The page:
The Essentials of the Constitution
TWO able lectures were given by Senator Elihu Root at Princeton University April 15 and 16, on "The Essentials of the Constitution," the lectures being delivered on the Stafford Little foundation. The need of organization for the pur pose of effecting the purpose of society was pointed out. "The first considera tion is that free government is impossible except through prescribed and established governmental institutions, which work out the ends of government through many separate human agents, each doing his part in obedience to law. Popular will cannot execute itself directly except through a mob. "We should, therefore, reject every proposal which involves the idea that the people can rule merely by voting, or merely by voting and having one man or group of men to execute their will." After emphasizing that due regard must be had for the natural limitations on what it is possible for government to accomplish, and that government must not attempt too many things, . Senator Root said: "A fourth consideration is that in the nature of things all government must be imperfect, because men are imperfect. Every system has its short comings and inconveniences, and these are seen and felt as they exist in the system under which we live, while the shortcomings and inconveniences of other systems are forgotten or ignored. "A fifth consideration is that what ever changes in government are to be made we should follow the method which undertakes as one of its cardinal points to hold fast that which is good."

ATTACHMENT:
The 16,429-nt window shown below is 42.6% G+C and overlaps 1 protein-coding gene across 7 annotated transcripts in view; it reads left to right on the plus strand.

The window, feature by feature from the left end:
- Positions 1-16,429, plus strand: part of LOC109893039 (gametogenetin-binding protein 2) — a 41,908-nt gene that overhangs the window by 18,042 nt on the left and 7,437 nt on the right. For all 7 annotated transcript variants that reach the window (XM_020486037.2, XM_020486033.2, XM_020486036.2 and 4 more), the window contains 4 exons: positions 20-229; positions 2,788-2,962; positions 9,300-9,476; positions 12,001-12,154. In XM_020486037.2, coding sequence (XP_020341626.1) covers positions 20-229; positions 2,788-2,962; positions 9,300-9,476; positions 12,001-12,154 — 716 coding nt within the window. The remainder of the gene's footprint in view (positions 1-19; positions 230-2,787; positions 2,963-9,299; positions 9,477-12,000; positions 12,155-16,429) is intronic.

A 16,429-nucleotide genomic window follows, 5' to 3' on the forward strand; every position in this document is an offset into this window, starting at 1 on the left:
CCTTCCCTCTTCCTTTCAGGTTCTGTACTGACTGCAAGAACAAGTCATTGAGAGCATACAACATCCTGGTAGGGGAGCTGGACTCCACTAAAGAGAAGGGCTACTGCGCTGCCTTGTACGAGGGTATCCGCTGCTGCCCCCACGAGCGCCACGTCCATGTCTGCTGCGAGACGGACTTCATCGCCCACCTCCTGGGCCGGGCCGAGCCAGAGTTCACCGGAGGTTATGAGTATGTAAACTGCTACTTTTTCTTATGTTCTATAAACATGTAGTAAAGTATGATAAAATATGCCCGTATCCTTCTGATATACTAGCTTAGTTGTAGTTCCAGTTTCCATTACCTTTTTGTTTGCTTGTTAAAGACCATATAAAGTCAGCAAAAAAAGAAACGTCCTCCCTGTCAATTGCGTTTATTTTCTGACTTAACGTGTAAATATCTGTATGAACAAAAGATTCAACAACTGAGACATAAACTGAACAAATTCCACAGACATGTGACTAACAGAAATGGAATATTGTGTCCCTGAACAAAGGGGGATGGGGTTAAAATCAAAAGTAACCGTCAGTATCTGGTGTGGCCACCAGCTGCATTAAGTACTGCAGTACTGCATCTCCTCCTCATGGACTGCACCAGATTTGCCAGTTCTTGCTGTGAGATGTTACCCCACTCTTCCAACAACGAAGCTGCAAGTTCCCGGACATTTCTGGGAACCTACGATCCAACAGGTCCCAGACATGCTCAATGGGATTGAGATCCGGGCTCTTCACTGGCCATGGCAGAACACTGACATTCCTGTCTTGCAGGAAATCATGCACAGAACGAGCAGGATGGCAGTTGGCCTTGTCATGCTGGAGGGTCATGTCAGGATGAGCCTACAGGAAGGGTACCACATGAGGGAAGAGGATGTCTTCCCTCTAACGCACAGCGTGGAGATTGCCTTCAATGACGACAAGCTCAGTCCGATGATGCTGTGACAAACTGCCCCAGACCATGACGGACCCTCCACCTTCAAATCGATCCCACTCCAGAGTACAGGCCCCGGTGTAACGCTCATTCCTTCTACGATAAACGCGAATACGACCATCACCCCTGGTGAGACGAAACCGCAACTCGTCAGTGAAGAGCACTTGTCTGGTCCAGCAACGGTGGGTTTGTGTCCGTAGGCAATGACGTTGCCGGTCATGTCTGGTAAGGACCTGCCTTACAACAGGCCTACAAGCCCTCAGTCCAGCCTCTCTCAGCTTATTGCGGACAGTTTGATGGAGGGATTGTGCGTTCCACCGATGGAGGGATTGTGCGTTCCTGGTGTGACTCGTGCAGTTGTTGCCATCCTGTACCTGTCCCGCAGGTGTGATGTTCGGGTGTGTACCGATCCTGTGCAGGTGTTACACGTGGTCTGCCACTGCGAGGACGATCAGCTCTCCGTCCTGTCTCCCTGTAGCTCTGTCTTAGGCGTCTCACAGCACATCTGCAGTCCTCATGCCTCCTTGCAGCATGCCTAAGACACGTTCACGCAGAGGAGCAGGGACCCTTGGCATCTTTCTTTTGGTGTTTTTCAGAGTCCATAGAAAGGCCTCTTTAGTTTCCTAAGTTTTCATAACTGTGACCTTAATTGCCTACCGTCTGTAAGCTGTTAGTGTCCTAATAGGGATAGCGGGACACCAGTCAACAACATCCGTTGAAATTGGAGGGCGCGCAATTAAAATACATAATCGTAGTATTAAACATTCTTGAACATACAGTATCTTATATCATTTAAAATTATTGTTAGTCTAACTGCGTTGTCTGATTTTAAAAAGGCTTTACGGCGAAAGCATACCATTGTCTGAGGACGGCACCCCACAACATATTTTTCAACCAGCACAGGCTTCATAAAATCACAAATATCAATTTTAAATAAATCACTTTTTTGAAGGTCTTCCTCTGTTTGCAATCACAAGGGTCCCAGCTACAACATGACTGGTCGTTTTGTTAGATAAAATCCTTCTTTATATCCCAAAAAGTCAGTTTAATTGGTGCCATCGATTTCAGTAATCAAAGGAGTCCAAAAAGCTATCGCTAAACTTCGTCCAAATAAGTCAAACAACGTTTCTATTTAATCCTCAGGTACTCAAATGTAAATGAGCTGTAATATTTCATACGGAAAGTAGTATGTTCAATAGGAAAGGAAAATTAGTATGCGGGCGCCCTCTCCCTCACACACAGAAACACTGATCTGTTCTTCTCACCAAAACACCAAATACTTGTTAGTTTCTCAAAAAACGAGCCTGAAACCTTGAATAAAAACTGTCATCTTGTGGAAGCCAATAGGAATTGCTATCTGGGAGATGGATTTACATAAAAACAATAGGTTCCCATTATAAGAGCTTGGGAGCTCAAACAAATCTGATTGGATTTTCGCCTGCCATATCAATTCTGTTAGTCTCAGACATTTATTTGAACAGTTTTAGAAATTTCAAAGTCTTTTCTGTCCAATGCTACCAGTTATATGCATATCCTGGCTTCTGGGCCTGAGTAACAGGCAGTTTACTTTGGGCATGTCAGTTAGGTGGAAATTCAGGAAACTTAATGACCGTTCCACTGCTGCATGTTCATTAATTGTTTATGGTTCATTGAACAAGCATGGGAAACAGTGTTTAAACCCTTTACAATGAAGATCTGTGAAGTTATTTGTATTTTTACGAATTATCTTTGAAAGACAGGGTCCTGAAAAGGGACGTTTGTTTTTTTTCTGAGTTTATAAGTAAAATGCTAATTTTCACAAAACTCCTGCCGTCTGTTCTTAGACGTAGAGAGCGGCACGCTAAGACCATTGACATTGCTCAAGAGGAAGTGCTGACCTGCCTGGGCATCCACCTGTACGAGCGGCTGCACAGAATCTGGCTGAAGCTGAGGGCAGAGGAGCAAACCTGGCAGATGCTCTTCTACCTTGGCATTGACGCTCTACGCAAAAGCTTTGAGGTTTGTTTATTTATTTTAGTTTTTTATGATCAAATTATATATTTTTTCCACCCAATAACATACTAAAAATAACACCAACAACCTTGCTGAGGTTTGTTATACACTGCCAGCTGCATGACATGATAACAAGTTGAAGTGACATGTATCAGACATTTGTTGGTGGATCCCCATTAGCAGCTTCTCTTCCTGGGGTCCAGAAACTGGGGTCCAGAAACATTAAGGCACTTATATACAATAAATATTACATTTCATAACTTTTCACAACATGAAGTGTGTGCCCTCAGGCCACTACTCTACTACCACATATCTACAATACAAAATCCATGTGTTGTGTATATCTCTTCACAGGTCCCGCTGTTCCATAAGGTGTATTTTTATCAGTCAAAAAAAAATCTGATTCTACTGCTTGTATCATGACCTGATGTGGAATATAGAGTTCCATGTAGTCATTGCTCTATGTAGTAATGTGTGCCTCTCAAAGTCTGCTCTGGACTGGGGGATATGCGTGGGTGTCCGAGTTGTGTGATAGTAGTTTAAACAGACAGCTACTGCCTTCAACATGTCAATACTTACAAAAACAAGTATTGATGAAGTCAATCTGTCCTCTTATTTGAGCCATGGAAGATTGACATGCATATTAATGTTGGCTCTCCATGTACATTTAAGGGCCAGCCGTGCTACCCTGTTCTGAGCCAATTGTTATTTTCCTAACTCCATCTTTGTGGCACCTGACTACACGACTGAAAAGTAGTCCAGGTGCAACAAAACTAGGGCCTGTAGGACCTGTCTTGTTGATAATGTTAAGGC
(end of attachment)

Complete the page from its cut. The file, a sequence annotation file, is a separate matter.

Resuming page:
Mr. Root thought it unnecessary to pay much attention to direct nomina tions, instructions to delegates, and kindred extra-constitutional contri vances, as they all relate to "forms of voluntary action outside the proper field of governmental institutions" and are the result of efforts of the rank and file of voluntary parties to avoid being controlled by organized minorities pos sessing the support of organized capital. But the initiative and the compulsory referendum do not come within this class, as they relate to the actual struc ture of government. At this point Senator Root offered wise counsel : "In this field the weakness, both of the initiative and of the compulsory referendum, is that they are based upon a radical error as to what constitutes the true difficulty of wise legislation. The difficulty is not to determine what ought to be accomplished, but to deter mine how to accomplish it. The affairs with which statutes have to deal as a rule involve the working of a great num ber and variety of motives incident to human nature, and the working of those motives depends upon compli cated and often obscure facts of pro duction, trade, social life, with which men generally are not familiar, and which require study and investigation to understand. "In ordinary cases the voters will not and cannot possibly bring to the con sideration of proposed statutes the time, attention, and knowledge required to determine whether such statutes will accomplish what they are intended to accomplish; and the vote usually will turn upon the avowed intention of such proposals rather than upon